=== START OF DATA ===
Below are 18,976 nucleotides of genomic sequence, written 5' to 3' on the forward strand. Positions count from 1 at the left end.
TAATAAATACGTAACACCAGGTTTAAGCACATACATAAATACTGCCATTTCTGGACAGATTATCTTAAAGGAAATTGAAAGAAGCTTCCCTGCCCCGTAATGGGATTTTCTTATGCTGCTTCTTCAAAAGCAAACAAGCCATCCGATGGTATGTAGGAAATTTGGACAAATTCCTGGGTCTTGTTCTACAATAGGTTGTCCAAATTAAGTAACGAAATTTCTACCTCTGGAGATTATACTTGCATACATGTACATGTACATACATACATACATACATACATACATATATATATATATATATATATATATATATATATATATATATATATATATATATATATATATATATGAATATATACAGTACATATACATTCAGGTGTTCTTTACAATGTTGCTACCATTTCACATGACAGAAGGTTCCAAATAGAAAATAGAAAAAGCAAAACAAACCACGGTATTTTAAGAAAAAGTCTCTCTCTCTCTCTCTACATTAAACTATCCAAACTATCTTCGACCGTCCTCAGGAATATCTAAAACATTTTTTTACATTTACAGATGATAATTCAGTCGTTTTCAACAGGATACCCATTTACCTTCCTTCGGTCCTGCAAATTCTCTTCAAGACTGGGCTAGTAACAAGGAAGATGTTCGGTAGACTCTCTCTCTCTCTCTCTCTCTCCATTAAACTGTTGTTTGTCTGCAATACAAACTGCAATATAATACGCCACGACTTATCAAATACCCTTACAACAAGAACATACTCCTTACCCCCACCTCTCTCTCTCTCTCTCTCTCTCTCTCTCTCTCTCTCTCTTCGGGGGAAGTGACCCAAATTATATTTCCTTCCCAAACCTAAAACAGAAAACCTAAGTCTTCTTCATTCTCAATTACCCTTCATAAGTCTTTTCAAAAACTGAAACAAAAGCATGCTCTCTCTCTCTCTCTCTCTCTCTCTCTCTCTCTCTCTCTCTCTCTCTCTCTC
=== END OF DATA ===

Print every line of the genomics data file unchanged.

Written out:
Below are 18,976 nucleotides of genomic sequence, written 5' to 3' on the forward strand. Positions count from 1 at the left end.
TAATAAATACGTAACACCAGGTTTAAGCACATACATAAATACTGCCATTTCTGGACAGATTATCTTAAAGGAAATTGAAAGAAGCTTCCCTGCCCCGTAATGGGATTTTCTTATGCTGCTTCTTCAAAAGCAAACAAGCCATCCGATGGTATGTAGGAAATTTGGACAAATTCCTGGGTCTTGTTCTACAATAGGTTGTCCAAATTAAGTAACGAAATTTCTACCTCTGGAGATTATACTTGCATACATGTACATGTACATACATACATACATACATACATACATATATATATATATATATATATATATATATATATATATATATATATATATATATATATATATATATGAATATATACAGTACATATACATTCAGGTGTTCTTTACAATGTTGCTACCATTTCACATGACAGAAGGTTCCAAATAGAAAATAGAAAAAGCAAAACAAACCACGGTATTTTAAGAAAAAGTCTCTCTCTCTCTCTCTACATTAAACTATCCAAACTATCTTCGACCGTCCTCAGGAATATCTAAAACATTTTTTTACATTTACAGATGATAATTCAGTCGTTTTCAACAGGATACCCATTTACCTTCCTTCGGTCCTGCAAATTCTCTTCAAGACTGGGCTAGTAACAAGGAAGATGTTCGGTAGACTCTCTCTCTCTCTCTCTCTCTCCATTAAACTGTTGTTTGTCTGCAATACAAACTGCAATATAATACGCCACGACTTATCAAATACCCTTACAACAAGAACATACTCCTTACCCCCACCTCTCTCTCTCTCTCTCTCTCTCTCTCTCTCTCTCTCTCTTCGGGGGAAGTGACCCAAATTATATTTCCTTCCCAAACCTAAAACAGAAAACCTAAGTCTTCTTCATTCTCAATTACCCTTCATAAGTCTTTTCAAAAACTGAAACAAAAGCATGCTCTCTCTCTCTCTCTCTCTCTCTCTCTCTCTCTCTCTCTCTCTCTCTCTCTC